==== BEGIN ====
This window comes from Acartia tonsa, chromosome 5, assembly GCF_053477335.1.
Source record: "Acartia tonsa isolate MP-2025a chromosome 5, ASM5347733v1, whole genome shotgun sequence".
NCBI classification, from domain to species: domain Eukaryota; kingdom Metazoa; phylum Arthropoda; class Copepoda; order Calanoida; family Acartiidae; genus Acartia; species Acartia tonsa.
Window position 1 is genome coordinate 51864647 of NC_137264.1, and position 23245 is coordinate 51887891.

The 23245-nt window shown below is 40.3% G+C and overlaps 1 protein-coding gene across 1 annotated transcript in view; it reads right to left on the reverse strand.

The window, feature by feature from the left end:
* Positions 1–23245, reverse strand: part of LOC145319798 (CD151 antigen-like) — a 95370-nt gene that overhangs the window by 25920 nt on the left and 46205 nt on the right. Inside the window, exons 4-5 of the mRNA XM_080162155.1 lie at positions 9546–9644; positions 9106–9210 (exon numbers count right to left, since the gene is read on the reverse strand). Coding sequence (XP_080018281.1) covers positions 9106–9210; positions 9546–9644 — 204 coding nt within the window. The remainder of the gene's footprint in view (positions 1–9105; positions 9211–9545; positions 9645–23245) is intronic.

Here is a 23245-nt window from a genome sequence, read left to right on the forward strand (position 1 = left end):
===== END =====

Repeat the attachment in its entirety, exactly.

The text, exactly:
This window comes from Acartia tonsa, chromosome 5, assembly GCF_053477335.1.
Source record: "Acartia tonsa isolate MP-2025a chromosome 5, ASM5347733v1, whole genome shotgun sequence".
NCBI classification, from domain to species: domain Eukaryota; kingdom Metazoa; phylum Arthropoda; class Copepoda; order Calanoida; family Acartiidae; genus Acartia; species Acartia tonsa.
Window position 1 is genome coordinate 51864647 of NC_137264.1, and position 23245 is coordinate 51887891.

The 23245-nt window shown below is 40.3% G+C and overlaps 1 protein-coding gene across 1 annotated transcript in view; it reads right to left on the reverse strand.

The window, feature by feature from the left end:
* Positions 1–23245, reverse strand: part of LOC145319798 (CD151 antigen-like) — a 95370-nt gene that overhangs the window by 25920 nt on the left and 46205 nt on the right. Inside the window, exons 4-5 of the mRNA XM_080162155.1 lie at positions 9546–9644; positions 9106–9210 (exon numbers count right to left, since the gene is read on the reverse strand). Coding sequence (XP_080018281.1) covers positions 9106–9210; positions 9546–9644 — 204 coding nt within the window. The remainder of the gene's footprint in view (positions 1–9105; positions 9211–9545; positions 9645–23245) is intronic.

Here is a 23245-nt window from a genome sequence, read left to right on the forward strand (position 1 = left end):